Settlement on the sale of decedent's house took place on November 29, 1993. Still receiving no payment, Marth filed a petition for payment in the Orphans' Court for Montgomery County in April, 1994, to which the estate objected. In its objection to that petition, the estate, inter alia, asserted that Marth's claim was time-barred.

After conducting an evidentiary hearing and considering arguments of counsel, Judge L. Leonard Ruben, sitting as the Orphans' Court for Montgomery County3, entered judgment on June 22, 1994, in favor of Marth in the amount of $20,500.00. On June 30, 1994, the estate filed a motion to alter or amend the judgment which was denied by Judge Ruben on August 4, 1994. On August 30, 1994, the estate appealed to the Court of Special Appeals, and Appellee moved to dismiss the appeal as having been untimely filed. Prior to any consideration of the case by the intermediate appellate court, we issued a writ of certiorari on our own motion.

Appellants contend that Marth's claim is clearly barred by the statute of limitations and no exceptions to that statute are applicable in this case. Arguing that the operative action for limitations purposes is filing a petition for payment in the Orphans' Court rather than filing a claim with the Register of Wills, Appellants conclude that Judge Ruben abused his discretion in declining to vacate his earlier determination that Marth's claim was not time-barred.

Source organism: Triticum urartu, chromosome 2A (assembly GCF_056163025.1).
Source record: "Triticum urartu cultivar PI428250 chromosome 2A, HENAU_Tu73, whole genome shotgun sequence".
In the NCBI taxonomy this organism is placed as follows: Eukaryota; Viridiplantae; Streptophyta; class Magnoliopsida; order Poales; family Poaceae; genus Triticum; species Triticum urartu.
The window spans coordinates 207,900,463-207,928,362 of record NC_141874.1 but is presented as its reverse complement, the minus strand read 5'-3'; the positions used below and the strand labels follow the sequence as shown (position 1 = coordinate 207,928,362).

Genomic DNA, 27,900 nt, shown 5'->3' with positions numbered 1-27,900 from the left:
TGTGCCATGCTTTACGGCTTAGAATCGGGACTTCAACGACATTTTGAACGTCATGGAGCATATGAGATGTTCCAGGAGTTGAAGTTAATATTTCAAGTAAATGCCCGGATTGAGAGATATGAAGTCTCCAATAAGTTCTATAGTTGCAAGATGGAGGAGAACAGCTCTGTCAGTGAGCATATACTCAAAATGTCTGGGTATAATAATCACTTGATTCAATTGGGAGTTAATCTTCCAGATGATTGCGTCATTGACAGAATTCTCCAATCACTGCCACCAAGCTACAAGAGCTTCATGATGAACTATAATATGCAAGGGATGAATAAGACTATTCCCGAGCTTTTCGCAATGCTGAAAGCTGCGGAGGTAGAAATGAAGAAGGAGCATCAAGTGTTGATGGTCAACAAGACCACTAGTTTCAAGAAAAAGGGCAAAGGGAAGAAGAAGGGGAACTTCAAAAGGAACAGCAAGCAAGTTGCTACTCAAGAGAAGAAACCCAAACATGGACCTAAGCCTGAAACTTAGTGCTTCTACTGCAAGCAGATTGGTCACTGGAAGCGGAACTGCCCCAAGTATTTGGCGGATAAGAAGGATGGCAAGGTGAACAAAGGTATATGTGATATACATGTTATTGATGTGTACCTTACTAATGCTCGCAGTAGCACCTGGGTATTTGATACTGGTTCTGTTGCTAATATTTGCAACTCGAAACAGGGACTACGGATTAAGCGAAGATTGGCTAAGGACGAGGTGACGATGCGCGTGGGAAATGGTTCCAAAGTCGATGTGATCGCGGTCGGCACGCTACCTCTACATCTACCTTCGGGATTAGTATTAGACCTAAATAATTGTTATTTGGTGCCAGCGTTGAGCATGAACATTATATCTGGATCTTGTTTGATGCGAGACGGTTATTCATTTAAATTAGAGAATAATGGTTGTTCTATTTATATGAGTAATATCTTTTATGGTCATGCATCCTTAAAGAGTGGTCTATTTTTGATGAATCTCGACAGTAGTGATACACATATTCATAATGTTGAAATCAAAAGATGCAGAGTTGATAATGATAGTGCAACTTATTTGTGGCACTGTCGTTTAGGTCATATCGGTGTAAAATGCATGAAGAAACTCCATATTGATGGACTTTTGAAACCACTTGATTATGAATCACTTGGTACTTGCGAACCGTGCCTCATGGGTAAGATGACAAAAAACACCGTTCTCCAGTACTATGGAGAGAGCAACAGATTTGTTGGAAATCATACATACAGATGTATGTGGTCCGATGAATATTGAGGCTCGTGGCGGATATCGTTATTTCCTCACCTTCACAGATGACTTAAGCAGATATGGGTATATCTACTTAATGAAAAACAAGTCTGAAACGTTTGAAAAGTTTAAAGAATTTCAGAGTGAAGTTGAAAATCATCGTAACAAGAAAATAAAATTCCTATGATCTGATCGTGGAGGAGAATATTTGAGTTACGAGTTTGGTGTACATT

Appellee responds that the statute of limitations was tolled by the conduct of the parties, namely Grimberg's statement that there would not be enough money to pay Marth's bill until after the decedent's house had been sold. Further, Appellee asserts that the personal representatives are estopped from relying on the statute of limitations and that any such defense has been waived by inducement or by the partial payment made in July, 1991. Finally, Appellee contends that the estate did not timely file this appeal and it must be dismissed. We agree with Appellee only as to estoppel and waiver and, for the reasons hereinafter set forth, we shall affirm the judgment of the Orphans' Court.

II

We must first address Appellee's contention that this appeal was not timely filed. An appeal may be taken from any final judgment of an orphans' court. Md.Code (1974, 1995 Repl.Vol.), § 12-501 of the Courts and Judicial Proceedings Article. A final judgment is any judgment or order which is "so far final as to determine and conclude the rights involved in the action, or to deny to the party seeking redress by the appeal the means of further prosecuting or defending his rights and interests in the subject matter of the proceeding." In Re Buckler Trusts, 144 Md. 424, 427, 125 A. 177, 178 (1924) (citation omitted). Where a trial court's order has the effect of putting the parties out of court, it is generally a final appealable order. See, e.g., Walbert v. Walbert, 310 Md. 657, 531 A.2d 291 (1987) (order denying motion to set aside judgment was final appealable order because it put the parties out of the trial court completely). In this case, the denial of the motion for reconsideration of the June 22, 1994, judgment precluded the parties from any further proceedings in the Orphans' Court and was, therefore, a final judgment for purposes of appeal.